“You didn’t want to be old. You just wanted to be you.”
Before we start, I have to take a moment to point out that the new Diane Keaton-starring comedy Mack & Rita is not a body-swapping movie. I repeat, Mack & Rita is not a body-swapping movie. I feel the need to accentuate this detail since the trailer is only able to do so much when it comes to pointing this fact out. Fellow critic friends of mine who have been aware of the movie (including one with a strong aversion to this sub-genre) have branded it body-swapping, while my boyfriend proclaimed it to be a 2022 Freaky Friday. But Mack & Rita’s concept is a bit more profound. It takes the soul of a woman and attempts to examine it from opposite ends of the spectrum in a bid to help her see that she’s exactly who she was always meant to be. At least that’s what it attempts to do.
Thirty-year-old Mack (Elizabeth Lail) is frustrated with her life. Despite a steady writing gig, the interest of a cute neighbor (Dustin Milligan) and a loyal best friend (Taylour Paige), Mack’s life is lacking something. After a lifetime of not fitting in, what Mack wants is to be the old soul she knows she is inside. After accidentally crossing paths with a mystical guru (Simon Rex), Mack is suddenly transformed into the older version of herself (Diane Keaton). Using the alias of Rita, Mack rediscovers the life she resisted for so long.
As anyone would expect from watching the trailer of this film, Mack & Rita quickly turns into another Diane Keaton vehicle almost as soon as she turns up on the screen. The gags she’s asked to perform here are the kind of physical comedy the actress does well, but are devoid of any kind of laughter or actual reality. A trip to a trendy pilates class has her falling all over herself on a machine, while her wig catches fire at an aggressive self-help beach side event, of which she’s the star. The movie asks us to make some definite leaps of faith, which are a stretch, even for a premise such as this. Yet nothing is worse than having to see this screen legend try and sell them. It’s frustrating to see Keaton perform these scenes since she’s so clearly above virtually every single one. Looking at some of the actress’s turns in recent projects like 5 Flights Up, The New Pope, and Hampstead, it’s clear she’s still capable of delivering quality work. But Mack & Rita never gives her the chance to show it.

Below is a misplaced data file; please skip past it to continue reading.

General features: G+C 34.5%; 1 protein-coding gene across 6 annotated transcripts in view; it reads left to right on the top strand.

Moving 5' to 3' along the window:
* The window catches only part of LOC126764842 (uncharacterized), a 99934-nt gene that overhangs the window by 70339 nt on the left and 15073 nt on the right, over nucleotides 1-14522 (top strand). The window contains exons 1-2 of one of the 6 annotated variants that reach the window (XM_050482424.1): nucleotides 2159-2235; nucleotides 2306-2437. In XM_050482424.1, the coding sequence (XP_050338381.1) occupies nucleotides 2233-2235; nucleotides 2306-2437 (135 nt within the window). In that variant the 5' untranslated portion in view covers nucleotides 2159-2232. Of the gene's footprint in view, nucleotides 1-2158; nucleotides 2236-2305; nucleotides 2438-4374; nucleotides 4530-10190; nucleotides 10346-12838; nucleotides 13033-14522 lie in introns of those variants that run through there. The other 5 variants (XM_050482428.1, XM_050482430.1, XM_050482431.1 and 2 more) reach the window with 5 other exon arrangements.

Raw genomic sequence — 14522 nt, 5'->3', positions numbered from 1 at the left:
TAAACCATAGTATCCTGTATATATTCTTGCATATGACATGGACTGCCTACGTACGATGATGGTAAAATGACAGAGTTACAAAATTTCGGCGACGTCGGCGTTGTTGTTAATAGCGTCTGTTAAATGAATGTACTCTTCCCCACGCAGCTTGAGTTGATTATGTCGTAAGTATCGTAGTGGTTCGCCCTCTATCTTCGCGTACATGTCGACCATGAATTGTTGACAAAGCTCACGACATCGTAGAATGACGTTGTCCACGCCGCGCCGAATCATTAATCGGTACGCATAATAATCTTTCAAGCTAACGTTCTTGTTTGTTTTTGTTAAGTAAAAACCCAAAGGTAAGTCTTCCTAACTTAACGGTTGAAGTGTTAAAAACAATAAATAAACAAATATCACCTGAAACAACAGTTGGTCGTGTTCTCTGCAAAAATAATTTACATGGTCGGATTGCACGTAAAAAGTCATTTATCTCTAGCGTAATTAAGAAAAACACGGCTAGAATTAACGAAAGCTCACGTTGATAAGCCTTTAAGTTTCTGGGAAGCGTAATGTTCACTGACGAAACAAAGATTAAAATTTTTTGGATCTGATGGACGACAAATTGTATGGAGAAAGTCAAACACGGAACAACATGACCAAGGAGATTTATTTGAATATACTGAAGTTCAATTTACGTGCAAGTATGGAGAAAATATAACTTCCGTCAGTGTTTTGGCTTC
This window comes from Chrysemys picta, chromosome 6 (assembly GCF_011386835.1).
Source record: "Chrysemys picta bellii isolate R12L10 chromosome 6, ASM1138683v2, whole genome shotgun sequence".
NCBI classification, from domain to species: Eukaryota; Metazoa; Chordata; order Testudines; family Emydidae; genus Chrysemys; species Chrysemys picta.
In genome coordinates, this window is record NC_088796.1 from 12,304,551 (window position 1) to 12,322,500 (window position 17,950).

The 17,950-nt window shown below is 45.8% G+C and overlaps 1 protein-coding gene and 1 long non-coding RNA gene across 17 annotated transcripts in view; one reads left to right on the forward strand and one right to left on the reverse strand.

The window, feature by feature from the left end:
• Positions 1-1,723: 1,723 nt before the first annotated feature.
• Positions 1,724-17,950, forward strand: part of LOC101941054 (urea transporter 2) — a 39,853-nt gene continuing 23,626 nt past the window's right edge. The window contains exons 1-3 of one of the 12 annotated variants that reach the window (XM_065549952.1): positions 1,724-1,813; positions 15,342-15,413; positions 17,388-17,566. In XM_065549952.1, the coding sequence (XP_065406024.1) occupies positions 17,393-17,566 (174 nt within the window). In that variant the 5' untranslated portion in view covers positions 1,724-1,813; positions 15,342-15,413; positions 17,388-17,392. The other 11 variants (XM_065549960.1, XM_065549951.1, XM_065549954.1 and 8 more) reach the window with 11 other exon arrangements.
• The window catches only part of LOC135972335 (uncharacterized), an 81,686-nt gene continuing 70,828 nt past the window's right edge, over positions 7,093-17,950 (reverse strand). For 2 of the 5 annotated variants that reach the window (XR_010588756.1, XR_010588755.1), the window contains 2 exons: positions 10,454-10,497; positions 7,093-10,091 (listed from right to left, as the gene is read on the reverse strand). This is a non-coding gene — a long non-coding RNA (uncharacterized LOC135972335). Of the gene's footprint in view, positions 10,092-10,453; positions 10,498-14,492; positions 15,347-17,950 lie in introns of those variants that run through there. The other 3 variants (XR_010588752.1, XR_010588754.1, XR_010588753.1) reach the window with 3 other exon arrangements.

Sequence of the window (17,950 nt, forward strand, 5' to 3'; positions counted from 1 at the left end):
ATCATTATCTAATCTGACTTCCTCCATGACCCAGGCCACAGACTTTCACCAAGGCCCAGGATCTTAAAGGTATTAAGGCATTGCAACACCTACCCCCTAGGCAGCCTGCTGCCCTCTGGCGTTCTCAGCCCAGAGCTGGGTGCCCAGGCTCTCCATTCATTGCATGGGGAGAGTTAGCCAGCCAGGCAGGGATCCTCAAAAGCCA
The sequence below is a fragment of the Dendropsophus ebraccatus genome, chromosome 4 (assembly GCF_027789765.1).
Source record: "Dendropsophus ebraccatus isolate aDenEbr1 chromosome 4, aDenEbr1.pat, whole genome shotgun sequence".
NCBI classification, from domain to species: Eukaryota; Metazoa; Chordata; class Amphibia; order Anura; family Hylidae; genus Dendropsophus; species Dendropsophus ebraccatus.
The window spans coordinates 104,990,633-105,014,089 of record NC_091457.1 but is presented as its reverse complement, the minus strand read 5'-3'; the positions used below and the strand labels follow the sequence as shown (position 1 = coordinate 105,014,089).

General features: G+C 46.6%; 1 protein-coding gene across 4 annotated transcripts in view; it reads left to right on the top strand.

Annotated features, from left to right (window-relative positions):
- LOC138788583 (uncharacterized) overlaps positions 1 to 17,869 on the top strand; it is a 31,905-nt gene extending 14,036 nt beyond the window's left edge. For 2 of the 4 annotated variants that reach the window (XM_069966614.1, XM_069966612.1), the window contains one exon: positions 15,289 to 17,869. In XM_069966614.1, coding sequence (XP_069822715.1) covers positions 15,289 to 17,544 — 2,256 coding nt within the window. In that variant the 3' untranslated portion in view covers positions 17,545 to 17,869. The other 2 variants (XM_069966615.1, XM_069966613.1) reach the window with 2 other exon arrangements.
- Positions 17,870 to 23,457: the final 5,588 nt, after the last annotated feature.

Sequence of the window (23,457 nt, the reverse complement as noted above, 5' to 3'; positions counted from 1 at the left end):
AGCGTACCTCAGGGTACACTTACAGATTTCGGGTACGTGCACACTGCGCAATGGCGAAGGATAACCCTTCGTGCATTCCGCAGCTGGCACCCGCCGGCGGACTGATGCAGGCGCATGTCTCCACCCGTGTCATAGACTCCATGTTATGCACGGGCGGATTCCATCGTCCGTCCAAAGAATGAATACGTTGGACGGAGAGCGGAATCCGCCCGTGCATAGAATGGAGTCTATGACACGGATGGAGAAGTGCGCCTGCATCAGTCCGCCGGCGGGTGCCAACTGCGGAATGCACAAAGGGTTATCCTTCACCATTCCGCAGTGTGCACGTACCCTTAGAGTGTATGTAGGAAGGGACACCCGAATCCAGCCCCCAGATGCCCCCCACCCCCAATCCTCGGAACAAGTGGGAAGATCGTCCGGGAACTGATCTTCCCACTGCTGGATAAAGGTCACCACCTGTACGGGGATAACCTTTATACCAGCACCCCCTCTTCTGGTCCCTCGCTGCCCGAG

Mack & Rita wastes far too much precious screen time by indulging in the ridiculousness it asks its legendary leading lady to perform. When it does decide to play it straight, the movie actually works in tandem with its fantasy concept to tell the story about someone always longing to feel comfortable and true in her skin. The filmmakers do some musing about old souls and what it means to be one, both parodying and homaging the concept in the process. What is an old soul really about, Mack & Rita attempts to ask. Are they thumbing their nose up at their generation’s modernity, or are they hiding something they’re afraid to show the rest of the world? Mack & Rita gives an easy answer to this question, but ultimately succeeds when it forces its young protagonist to question if she’s truly been living her life to the fullest.
There’s really little to say about Keaton’s work here. She’s a pro and a legend. Even when the script has her attempt some of the lamest comedy bits she’s ever done, the Oscar winner throws her all into it with the same kind of gusto she’s always shown. She’s perfectly in sync with Lail, herself a warm glowing presence. Meanwhile, Paige and Mulligan manage to give their characters some actual shades and the quartet of Loretta Divine, Wendie Malick, Lois Smith, and Amy Hill all provide a steady stream of laughs.
For all of its faults, Mack & Rita does manage to end on a note of sweetness with a conclusion that succeeds in bringing home the themes far better than what came before ever could. Amid all the slapstick and predictable turns, there is a genuine acknowledgment the movie gives to the old souls watching who, like Mack, never felt they belonged in the time they were born in. Anyone willing to look past the pratfalls will surely recognize this and appreciate it. It’s far beneath an actress of Keaton’s profile, but Mack & Rita does ultimately force its audience to ask itself: Am I wishing I could live the life I was meant for, or simply ignoring it?